Back in October I had a look through Netflix’s catalog of streaming titles, looking for bird-themed movies available on Instant Watch. After Rare Birds, I watched Mikael Kristersson’s Kestrel’s Eye, a documentary that follows a pair of Common Kestrels without any narration or commentary.
Common Kestrels are small raptors, measuring just 13 to 15 inches from head to tail. When we lived in the Netherlands we’d see them all the time, hovering over fields in search of prey. We often saw them from the car. Whoever saw the bird first would shout out “kestrel!” and then we’d watch it hover until “woo!” – a dramatic downward plunge towards prey. We were lucky to observe them a bit more closely a few times, which was always a treat. I remember watching this particular kestrel perched on a sign post on a day trip to Zeeland.
It was with this very limited experience in truly observing Common Kestrels that I really looked forward to watching Kestrel’s Eye.
To set the scene, the documentary begins with long shots of the habitat where a pair of kestrels resides. Their home is a church tower window. The church is in a small Scandinavian village, adjacent to an agricultural field. Without any commentary at all, the filmmaker shows us the daily routine of a mated pair of birds as they raise a family together. He hunts, she prepares the scrape (nest site). She lays eggs, they both incubate and brood. The chicks hatch, eat a lot, and eventually fledge. The fledging of the chicks, not surprisingly, is an exciting climax towards the end of the documentary. But there are plenty of other exciting moments throughout the movie. There aren’t really fall-off-your-chair thrilling moments, but I don’t think there have to be in such an intimate nature film.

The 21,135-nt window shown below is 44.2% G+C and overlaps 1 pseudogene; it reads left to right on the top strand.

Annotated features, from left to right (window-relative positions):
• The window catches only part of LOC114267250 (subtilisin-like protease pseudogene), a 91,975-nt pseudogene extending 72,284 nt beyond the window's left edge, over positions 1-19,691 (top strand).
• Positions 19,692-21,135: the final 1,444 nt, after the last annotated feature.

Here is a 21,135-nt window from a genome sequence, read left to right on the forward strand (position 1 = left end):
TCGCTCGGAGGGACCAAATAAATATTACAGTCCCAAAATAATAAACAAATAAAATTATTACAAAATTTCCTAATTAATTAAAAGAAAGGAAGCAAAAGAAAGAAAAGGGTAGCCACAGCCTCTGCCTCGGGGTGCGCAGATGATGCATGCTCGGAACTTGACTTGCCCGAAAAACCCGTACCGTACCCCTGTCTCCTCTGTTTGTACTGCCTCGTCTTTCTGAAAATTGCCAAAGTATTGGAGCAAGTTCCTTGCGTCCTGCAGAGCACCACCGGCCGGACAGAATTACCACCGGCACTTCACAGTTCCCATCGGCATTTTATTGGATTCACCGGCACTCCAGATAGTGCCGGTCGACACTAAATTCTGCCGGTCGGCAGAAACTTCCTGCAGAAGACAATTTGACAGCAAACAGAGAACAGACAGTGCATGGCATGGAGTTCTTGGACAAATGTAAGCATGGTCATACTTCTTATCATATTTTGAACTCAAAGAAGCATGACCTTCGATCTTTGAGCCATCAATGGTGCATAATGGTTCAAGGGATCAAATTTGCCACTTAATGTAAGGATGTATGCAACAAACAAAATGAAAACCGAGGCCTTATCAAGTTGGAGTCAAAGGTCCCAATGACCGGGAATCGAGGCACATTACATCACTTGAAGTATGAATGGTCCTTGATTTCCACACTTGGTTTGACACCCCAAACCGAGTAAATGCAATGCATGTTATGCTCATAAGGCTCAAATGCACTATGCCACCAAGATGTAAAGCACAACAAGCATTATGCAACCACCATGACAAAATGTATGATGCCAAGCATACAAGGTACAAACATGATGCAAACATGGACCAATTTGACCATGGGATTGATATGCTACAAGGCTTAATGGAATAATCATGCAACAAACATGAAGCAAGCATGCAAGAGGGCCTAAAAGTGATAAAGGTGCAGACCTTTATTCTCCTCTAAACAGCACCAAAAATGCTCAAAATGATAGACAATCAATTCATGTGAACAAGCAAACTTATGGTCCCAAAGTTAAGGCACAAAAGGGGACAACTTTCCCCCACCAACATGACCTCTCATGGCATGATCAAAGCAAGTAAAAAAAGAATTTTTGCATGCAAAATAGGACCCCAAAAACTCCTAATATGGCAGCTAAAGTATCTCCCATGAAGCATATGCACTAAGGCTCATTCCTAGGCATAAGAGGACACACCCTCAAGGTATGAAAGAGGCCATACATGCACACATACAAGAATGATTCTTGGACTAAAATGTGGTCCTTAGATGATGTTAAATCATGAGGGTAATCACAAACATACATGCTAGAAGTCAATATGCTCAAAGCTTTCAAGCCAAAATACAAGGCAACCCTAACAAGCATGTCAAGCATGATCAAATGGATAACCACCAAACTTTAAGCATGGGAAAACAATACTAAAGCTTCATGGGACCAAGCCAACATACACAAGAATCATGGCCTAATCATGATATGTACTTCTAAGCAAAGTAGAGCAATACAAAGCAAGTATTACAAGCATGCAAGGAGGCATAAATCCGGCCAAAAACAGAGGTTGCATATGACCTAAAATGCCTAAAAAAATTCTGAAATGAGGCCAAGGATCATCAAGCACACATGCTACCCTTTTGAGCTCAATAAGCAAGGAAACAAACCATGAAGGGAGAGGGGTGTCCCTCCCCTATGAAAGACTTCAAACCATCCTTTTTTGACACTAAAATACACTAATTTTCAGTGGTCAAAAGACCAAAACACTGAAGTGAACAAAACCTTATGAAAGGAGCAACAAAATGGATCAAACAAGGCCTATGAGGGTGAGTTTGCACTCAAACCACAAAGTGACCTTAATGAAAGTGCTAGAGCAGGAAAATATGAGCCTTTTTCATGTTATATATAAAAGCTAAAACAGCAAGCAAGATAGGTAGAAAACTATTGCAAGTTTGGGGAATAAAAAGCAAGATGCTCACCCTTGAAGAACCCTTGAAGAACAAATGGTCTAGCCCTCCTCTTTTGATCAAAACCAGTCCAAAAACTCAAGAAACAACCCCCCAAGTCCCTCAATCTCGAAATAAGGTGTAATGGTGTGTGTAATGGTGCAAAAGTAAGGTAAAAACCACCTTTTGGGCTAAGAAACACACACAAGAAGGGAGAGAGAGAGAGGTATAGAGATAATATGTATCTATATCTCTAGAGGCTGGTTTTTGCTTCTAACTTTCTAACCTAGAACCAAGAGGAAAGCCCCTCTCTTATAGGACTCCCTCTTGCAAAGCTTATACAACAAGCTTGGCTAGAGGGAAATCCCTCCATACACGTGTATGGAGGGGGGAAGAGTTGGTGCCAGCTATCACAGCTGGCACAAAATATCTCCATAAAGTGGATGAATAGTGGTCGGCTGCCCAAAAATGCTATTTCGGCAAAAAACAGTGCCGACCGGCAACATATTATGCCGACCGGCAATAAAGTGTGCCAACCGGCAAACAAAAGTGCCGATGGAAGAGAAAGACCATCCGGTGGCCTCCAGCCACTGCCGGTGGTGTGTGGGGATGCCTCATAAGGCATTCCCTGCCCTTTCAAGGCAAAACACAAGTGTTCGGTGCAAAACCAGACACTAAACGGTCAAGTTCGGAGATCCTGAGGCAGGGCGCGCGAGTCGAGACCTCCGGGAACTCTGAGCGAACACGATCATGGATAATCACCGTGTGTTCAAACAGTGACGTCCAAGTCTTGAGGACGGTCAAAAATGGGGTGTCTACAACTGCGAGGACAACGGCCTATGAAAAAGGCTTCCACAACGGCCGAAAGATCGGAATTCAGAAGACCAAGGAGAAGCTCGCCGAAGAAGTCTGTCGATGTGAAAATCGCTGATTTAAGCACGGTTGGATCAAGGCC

The human goings-on in and around the church are also highlighted as time passes. A wedding and a funeral fill the church on two separate occasions. I did find there was an inordinate amount of time spent showing the church groundskeepers tending to gardens and raking grave-site gravel. All of these events are shown from the elevated perspective of the birds (seen through the Kestrel’s Eye, get it?), juxtaposing the human priorities with those of the birds.
Overall I found Kestrel’s Eye highly entertaining, but I think this film will mostly appeal to other bird lovers like me. Without a traditional dramatic structure (rising action, climax, falling action, resolution, etc), I think viewers without a great interest in or curiosity of bird life will be bored if forced to watch Kestrel’s Eye. Bird lovers, though – check it out! I give Kestrel’s Eye 4.5 Goldfinches out of 5.